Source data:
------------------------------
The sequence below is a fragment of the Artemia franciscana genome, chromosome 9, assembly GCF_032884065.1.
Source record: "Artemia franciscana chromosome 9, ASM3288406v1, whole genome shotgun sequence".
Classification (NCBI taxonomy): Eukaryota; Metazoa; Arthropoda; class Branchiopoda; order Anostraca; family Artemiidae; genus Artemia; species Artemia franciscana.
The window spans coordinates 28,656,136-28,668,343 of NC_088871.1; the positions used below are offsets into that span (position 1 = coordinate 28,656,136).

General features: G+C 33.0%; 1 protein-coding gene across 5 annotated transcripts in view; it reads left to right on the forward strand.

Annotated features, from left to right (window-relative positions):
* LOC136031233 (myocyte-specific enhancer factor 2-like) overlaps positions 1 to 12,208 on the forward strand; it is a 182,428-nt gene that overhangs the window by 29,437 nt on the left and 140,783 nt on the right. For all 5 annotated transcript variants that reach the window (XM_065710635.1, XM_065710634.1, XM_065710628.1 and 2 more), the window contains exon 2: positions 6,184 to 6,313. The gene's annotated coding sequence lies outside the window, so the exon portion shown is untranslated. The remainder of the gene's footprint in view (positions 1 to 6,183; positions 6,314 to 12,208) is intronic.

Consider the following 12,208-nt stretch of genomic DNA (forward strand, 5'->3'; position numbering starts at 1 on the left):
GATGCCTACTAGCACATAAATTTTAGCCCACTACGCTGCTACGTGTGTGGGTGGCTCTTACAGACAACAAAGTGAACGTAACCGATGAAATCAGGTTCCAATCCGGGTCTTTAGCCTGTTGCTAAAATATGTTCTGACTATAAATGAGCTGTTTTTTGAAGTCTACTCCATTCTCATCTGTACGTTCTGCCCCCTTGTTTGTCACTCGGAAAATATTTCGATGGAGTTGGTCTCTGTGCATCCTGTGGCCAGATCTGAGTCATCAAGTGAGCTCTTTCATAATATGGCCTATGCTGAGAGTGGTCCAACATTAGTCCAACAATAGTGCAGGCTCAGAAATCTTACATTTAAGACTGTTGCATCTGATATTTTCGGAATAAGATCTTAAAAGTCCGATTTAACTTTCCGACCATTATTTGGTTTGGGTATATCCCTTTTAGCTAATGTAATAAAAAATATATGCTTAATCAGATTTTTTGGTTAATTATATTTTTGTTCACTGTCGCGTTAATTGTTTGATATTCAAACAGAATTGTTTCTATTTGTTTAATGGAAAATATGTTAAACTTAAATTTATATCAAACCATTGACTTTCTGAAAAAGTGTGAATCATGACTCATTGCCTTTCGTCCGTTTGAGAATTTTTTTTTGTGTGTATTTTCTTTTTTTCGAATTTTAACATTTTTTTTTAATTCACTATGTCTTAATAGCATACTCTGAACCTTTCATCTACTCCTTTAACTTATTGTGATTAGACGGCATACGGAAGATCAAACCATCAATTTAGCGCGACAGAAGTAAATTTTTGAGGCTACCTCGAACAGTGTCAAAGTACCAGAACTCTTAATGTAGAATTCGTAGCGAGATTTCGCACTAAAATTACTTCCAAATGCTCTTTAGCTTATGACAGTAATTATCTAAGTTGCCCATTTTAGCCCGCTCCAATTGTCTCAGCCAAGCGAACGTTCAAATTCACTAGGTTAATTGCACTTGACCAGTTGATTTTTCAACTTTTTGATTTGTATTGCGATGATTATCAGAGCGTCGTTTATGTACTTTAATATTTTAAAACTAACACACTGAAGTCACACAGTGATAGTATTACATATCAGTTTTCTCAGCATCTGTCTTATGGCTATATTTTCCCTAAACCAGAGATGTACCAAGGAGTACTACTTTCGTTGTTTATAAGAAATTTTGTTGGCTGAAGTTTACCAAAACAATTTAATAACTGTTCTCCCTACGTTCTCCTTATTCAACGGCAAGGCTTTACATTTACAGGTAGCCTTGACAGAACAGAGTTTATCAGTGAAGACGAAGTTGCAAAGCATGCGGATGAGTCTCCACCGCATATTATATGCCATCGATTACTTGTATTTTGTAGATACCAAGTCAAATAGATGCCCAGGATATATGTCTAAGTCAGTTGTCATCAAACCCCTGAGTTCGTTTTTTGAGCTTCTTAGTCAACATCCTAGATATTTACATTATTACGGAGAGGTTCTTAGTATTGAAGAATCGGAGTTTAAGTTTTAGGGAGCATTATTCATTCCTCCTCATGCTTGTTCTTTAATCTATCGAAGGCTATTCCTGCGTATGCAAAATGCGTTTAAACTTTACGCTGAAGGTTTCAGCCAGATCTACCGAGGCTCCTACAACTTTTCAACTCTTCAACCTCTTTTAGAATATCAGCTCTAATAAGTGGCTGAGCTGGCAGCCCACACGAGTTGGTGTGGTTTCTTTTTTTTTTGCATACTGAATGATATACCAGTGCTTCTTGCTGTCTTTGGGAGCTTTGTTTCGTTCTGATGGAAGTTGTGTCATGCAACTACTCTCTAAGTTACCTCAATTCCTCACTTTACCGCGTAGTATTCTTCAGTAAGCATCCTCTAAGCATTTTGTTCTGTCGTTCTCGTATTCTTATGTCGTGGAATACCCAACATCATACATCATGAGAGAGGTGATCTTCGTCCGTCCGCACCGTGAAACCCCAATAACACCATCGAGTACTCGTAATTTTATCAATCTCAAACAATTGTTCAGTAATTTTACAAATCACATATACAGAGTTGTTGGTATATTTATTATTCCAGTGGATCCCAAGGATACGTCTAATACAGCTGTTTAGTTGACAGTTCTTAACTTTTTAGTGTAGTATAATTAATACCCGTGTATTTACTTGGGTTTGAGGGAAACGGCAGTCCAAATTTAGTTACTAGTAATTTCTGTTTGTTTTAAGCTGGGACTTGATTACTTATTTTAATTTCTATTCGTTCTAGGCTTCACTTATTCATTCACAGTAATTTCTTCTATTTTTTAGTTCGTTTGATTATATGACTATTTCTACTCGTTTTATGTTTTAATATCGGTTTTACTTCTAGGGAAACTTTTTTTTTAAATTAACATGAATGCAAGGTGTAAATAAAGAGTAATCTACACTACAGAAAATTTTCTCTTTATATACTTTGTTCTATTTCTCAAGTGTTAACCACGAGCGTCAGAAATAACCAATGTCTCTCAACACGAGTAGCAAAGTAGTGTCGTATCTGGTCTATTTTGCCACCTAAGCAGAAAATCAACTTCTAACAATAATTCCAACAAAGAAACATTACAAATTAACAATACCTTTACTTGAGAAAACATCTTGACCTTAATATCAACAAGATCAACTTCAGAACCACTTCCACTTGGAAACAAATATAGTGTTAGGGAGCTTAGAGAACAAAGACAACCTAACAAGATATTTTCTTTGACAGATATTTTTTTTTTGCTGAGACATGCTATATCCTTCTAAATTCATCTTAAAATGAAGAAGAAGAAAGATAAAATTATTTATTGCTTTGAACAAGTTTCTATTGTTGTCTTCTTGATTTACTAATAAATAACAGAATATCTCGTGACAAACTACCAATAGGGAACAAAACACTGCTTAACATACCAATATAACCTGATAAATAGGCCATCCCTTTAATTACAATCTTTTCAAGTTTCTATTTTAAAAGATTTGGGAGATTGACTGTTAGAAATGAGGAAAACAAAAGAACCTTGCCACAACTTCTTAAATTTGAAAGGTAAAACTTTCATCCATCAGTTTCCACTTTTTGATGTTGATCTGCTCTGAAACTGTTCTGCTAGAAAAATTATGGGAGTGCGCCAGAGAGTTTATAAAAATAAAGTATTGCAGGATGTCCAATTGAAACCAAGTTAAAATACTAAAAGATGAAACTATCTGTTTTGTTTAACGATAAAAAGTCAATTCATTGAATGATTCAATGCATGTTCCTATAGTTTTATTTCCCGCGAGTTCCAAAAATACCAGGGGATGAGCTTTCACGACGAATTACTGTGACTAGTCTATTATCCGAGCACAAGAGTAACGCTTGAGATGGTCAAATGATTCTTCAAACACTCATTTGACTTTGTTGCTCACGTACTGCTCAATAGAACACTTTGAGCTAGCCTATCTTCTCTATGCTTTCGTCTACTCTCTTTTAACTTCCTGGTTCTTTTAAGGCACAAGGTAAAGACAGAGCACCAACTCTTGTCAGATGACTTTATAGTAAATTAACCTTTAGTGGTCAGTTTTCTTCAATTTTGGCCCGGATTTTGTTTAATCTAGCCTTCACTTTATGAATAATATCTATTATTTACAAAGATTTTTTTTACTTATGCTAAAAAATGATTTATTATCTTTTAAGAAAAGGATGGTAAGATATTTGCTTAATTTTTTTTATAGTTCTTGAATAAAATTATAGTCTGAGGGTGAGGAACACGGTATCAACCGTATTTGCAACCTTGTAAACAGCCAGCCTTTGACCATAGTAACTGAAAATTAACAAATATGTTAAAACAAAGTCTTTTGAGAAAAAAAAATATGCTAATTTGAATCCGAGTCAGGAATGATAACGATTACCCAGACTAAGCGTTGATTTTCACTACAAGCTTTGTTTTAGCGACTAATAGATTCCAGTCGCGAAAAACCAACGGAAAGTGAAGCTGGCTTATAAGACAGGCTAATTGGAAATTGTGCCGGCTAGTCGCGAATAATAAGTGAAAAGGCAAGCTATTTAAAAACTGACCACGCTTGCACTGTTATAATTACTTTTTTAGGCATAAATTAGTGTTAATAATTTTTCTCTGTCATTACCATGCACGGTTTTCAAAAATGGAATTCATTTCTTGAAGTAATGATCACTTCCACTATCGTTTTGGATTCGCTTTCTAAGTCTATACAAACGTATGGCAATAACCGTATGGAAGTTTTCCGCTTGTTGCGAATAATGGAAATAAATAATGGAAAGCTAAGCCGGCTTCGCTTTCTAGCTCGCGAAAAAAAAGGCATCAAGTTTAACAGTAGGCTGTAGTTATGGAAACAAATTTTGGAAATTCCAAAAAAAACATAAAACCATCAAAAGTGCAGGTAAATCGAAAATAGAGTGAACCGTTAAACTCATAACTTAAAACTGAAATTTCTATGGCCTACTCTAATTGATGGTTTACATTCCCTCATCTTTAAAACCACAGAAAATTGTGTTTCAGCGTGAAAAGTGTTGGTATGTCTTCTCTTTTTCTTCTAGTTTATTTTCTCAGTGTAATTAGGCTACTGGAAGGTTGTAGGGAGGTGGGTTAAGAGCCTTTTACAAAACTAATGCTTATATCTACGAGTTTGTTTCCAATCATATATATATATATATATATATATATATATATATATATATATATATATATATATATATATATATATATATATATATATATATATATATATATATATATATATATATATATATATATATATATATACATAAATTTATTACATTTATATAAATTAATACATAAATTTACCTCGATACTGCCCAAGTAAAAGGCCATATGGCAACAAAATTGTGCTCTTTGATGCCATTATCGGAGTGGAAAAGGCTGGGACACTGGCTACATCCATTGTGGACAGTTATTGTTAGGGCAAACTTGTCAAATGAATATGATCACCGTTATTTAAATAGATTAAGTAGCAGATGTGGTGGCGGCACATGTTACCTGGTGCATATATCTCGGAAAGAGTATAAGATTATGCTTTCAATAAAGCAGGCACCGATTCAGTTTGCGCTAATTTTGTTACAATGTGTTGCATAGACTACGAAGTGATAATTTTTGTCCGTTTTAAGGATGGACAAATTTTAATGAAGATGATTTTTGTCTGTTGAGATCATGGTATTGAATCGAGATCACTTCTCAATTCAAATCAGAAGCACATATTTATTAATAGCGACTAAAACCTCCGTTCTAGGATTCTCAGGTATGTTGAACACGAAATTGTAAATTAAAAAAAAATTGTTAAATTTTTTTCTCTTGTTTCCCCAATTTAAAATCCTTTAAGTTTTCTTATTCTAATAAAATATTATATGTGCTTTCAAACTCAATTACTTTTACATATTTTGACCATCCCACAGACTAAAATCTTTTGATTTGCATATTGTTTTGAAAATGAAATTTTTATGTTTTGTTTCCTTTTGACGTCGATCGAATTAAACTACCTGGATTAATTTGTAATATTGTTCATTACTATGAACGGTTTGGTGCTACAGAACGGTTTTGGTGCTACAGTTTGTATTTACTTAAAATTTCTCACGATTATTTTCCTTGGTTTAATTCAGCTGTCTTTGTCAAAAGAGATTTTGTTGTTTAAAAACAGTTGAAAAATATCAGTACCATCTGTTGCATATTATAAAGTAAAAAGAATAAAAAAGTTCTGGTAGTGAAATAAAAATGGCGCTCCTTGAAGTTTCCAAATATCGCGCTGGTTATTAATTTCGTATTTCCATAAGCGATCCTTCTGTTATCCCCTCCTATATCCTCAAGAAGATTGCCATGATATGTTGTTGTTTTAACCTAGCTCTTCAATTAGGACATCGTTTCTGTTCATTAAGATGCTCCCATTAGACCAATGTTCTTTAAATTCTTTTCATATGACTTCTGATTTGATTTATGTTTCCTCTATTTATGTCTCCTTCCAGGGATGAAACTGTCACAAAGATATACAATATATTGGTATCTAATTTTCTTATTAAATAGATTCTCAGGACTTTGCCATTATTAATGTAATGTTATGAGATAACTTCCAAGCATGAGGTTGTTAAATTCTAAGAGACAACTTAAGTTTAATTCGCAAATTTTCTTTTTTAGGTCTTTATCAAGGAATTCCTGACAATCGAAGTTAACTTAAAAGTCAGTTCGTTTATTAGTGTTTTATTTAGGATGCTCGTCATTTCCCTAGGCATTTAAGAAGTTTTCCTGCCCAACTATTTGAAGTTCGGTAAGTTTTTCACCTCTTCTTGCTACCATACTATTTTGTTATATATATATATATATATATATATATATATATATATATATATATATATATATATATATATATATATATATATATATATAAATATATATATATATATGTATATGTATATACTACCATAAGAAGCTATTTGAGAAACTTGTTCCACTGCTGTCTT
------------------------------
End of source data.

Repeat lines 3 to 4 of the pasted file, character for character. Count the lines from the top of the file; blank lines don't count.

Classification (NCBI taxonomy): Eukaryota; Metazoa; Arthropoda; class Branchiopoda; order Anostraca; family Artemiidae; genus Artemia; species Artemia franciscana.
The window spans coordinates 28,656,136-28,668,343 of NC_088871.1; the positions used below are offsets into that span (position 1 = coordinate 28,656,136).